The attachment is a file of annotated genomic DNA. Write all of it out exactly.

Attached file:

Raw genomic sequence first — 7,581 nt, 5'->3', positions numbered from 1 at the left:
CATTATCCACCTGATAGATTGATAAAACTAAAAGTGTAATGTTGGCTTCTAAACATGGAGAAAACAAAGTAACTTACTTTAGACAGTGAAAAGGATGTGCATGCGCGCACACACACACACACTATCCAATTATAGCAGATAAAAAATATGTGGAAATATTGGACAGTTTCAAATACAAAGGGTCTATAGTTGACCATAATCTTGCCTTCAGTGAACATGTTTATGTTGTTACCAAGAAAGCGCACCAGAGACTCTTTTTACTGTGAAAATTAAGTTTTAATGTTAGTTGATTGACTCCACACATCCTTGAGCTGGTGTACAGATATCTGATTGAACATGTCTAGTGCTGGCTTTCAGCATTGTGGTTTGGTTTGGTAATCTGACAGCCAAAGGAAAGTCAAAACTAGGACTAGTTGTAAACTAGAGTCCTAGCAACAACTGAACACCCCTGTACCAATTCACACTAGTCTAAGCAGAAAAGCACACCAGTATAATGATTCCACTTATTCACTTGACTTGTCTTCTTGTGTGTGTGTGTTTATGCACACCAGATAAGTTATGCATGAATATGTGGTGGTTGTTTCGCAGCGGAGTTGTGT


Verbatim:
Raw genomic sequence first — 7,581 nt, 5'->3', positions numbered from 1 at the left:
CATTATCCACCTGATAGATTGATAAAACTAAAAGTGTAATGTTGGCTTCTAAACATGGAGAAAACAAAGTAACTTACTTTAGACAGTGAAAAGGATGTGCATGCGCGCACACACACACACACTATCCAATTATAGCAGATAAAAAATATGTGGAAATATTGGACAGTTTCAAATACAAAGGGTCTATAGTTGACCATAATCTTGCCTTCAGTGAACATGTTTATGTTGTTACCAAGAAAGCGCACCAGAGACTCTTTTTACTGTGAAAATTAAGTTTTAATGTTAGTTGATTGACTCCACACATCCTTGAGCTGGTGTACAGATATCTGATTGAACATGTCTAGTGCTGGCTTTCAGCATTGTGGTTTGGTTTGGTAATCTGACAGCCAAAGGAAAGTCAAAACTAGGACTAGTTGTAAACTAGAGTCCTAGCAACAACTGAACACCCCTGTACCAATTCACACTAGTCTAAGCAGAAAAGCACACCAGTATAATGATTCCACTTATTCACTTGACTTGTCTTCTTGTGTGTGTGTGTTTATGCACACCAGATAAGTTATGCATGAATATGTGGTGGTTGTTTCGCAGCGGAGTTGTGT